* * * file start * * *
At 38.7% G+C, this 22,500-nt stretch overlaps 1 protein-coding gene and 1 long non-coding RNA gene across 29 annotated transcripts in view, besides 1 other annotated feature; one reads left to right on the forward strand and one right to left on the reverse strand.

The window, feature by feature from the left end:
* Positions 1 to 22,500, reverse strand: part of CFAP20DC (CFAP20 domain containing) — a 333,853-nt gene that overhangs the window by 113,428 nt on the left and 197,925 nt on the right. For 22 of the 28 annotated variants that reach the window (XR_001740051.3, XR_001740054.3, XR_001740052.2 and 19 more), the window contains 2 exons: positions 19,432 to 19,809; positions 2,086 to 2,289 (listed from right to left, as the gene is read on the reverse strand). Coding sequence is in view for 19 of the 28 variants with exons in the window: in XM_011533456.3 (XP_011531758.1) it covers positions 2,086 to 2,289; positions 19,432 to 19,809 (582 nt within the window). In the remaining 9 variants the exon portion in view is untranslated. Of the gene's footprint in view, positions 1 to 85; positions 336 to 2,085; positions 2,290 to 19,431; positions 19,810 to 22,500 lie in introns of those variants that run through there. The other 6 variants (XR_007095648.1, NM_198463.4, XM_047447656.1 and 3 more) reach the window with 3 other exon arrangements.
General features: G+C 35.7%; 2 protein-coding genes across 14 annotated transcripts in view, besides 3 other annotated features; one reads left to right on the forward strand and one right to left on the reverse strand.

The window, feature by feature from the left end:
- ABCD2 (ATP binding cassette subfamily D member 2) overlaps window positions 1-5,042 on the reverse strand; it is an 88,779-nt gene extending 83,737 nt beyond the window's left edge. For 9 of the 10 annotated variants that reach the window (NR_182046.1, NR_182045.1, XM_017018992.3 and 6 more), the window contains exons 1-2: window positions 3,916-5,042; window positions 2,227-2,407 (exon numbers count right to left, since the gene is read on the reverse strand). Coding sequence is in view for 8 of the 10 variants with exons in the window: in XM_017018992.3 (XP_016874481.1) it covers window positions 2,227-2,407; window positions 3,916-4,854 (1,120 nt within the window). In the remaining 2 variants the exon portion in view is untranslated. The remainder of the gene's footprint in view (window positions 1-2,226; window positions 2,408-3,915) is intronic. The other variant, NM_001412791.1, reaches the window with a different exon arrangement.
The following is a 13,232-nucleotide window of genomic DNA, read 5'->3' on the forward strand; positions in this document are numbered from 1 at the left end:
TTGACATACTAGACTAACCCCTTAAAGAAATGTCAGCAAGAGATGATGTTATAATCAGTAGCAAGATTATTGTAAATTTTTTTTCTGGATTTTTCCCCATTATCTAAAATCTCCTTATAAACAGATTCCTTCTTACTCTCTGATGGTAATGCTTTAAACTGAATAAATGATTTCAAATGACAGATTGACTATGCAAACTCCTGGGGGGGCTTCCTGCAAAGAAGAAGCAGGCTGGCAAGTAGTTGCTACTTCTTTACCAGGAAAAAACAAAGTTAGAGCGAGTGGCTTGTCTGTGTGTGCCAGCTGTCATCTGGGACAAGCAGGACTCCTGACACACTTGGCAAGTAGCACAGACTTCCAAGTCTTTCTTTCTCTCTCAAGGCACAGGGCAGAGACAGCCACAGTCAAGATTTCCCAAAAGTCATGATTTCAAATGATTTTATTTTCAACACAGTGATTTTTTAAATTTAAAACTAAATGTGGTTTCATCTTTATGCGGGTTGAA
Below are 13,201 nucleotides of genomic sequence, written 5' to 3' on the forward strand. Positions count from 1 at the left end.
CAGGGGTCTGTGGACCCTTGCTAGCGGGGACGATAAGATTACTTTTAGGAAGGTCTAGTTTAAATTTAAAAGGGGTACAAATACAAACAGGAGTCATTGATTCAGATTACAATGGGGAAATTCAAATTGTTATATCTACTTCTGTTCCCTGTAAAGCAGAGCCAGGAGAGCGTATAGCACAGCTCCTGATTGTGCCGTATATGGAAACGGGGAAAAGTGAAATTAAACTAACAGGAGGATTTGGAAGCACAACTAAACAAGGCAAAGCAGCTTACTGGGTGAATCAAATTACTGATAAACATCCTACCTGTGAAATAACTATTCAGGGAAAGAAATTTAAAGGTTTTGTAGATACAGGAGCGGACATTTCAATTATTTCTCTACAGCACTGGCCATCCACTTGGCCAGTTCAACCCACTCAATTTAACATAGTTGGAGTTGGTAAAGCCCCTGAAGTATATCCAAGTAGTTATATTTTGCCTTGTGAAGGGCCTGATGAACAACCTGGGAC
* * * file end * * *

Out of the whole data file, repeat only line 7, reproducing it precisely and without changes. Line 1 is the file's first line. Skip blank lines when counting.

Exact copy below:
The following is a 13,232-nucleotide window of genomic DNA, read 5'->3' on the forward strand; positions in this document are numbered from 1 at the left end: